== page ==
There's a lot of signals coming from each tweet. Battelle asks if this is Twitter's biggest challenge? Noted as a significant challenge, Dick says of the 250 million tweets a day they see, that they need to surface that data into something that is more meaningful: global things that matter to everyone and regional things that matter to your own community.
Dick says, "when you only offer authoritative tweets on a topic, then you lose the roar of the crowd. When we do that, we are sucking the life out of an event (i.e., world cup) by taking the volume out. We have to show the volume while also separating the signal from the noise. The key is showing this visually in a way that is compelling and simple. And, we're working on that."
One of their core values says Dick is to "respect and defend the user's voice. Not using your real name means that in countries where you can't speak as freely as you do here, you can speak up." He noted a situation in Tunisia as an example. "We're the free speech wing of free speech," he adds referencing the words of their lawyer.
He ends with more of their core values, getting away from money questions and other controversial topics: "Rather than focusing on a $8 billion market cap, we think about whether we're doing things that we can be proud of as a company and whether we're building things that are sustainable and scalable."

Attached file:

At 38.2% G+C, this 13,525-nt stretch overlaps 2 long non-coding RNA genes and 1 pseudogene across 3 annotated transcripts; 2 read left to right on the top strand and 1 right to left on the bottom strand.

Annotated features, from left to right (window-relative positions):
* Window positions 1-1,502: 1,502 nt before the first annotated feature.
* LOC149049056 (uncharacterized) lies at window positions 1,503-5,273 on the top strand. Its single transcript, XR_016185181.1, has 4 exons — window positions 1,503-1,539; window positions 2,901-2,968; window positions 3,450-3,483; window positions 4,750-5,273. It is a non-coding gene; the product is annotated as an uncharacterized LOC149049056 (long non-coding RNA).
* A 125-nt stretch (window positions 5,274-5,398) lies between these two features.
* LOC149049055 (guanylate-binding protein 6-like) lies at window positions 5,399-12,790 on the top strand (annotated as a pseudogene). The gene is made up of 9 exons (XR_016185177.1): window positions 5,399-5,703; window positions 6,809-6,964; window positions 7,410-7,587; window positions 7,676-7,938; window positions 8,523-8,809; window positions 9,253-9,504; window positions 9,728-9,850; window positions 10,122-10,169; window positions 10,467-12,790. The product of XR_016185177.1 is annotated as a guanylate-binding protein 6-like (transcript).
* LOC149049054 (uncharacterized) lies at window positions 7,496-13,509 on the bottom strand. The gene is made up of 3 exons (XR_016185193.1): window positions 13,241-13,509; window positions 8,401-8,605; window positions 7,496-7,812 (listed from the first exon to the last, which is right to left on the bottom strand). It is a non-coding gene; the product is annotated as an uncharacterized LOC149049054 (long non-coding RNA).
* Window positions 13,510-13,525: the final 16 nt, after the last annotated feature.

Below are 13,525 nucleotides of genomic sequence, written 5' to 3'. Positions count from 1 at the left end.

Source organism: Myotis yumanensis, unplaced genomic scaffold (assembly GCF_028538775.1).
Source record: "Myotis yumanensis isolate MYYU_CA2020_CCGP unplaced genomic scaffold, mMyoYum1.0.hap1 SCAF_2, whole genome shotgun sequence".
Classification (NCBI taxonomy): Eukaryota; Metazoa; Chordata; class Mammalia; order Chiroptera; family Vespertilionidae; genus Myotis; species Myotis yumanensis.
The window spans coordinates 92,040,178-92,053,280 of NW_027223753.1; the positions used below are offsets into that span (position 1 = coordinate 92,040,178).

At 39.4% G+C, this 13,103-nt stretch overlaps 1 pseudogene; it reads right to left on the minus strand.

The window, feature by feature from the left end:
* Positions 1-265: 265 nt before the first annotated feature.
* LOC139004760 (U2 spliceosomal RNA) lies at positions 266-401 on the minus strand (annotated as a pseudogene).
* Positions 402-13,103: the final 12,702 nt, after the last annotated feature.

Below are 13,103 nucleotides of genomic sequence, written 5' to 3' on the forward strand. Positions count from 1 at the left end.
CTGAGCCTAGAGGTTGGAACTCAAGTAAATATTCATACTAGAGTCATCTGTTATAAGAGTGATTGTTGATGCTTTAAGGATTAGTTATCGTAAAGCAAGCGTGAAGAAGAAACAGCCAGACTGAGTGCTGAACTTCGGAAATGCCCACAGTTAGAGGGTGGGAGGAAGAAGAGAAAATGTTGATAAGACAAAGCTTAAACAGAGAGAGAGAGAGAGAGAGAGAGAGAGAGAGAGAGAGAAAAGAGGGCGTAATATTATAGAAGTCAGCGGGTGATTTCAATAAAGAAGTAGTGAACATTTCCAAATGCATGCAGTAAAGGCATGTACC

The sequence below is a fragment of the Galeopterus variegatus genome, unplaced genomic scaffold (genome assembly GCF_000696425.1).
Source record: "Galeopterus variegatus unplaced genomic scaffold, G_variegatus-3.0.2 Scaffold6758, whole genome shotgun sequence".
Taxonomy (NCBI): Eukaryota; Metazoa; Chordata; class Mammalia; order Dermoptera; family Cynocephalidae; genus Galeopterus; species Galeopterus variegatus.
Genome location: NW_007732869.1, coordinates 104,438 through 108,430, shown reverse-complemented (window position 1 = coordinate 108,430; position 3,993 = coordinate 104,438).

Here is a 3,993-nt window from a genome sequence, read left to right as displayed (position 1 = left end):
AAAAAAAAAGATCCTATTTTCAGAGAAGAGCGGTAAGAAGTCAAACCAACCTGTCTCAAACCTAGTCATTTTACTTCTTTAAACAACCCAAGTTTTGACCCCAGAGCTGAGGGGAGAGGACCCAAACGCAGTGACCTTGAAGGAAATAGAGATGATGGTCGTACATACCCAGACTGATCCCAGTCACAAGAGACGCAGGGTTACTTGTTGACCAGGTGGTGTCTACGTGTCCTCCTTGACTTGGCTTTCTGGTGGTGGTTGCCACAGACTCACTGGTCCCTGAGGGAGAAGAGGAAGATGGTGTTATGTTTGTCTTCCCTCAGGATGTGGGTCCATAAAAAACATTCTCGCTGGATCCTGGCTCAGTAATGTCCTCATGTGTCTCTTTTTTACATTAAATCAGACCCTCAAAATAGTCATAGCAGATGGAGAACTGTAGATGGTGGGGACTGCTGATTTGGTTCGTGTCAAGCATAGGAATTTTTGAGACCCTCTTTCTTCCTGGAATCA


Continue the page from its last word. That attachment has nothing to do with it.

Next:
October 18, 2011 in America The Free, Conference Highlights, Events, On Geo-Location, On Mobile & Wireless, On Social CRM, On Technology, On the Future, Social Media, WBTW, Web 2.0 | Permalink | Comments (0) | TrackBack
October 14, 2011
Augmented Reality to Transform How We View & Interact on our PCs & Mobile Devices
Augmented Reality (AR) technology enables camera-equipped smartphone and tablet computer uses who have downloaded apps to point to an object and retrieve information.
The apps overlay is what can be seen in plain sight with digital photos, videos, text or more.
Point your smartphone at an Italian restaurant, and diner reviews of its lasagna pop up on-screen. OR, you aim your tablet computer's camera down a residential street, and over images of the houses you see which ones are for sale — along with the asking price, number of baths and square footage.
The technology is called augmented reality, or AR, and businesses are racing to incorporate it in as many consumer applications as they can. It's essentially the same technology TV sportscasts use to digitally paint a first-down line on a football field, adapted and updated for camera-equipped smartphones and tablet computers.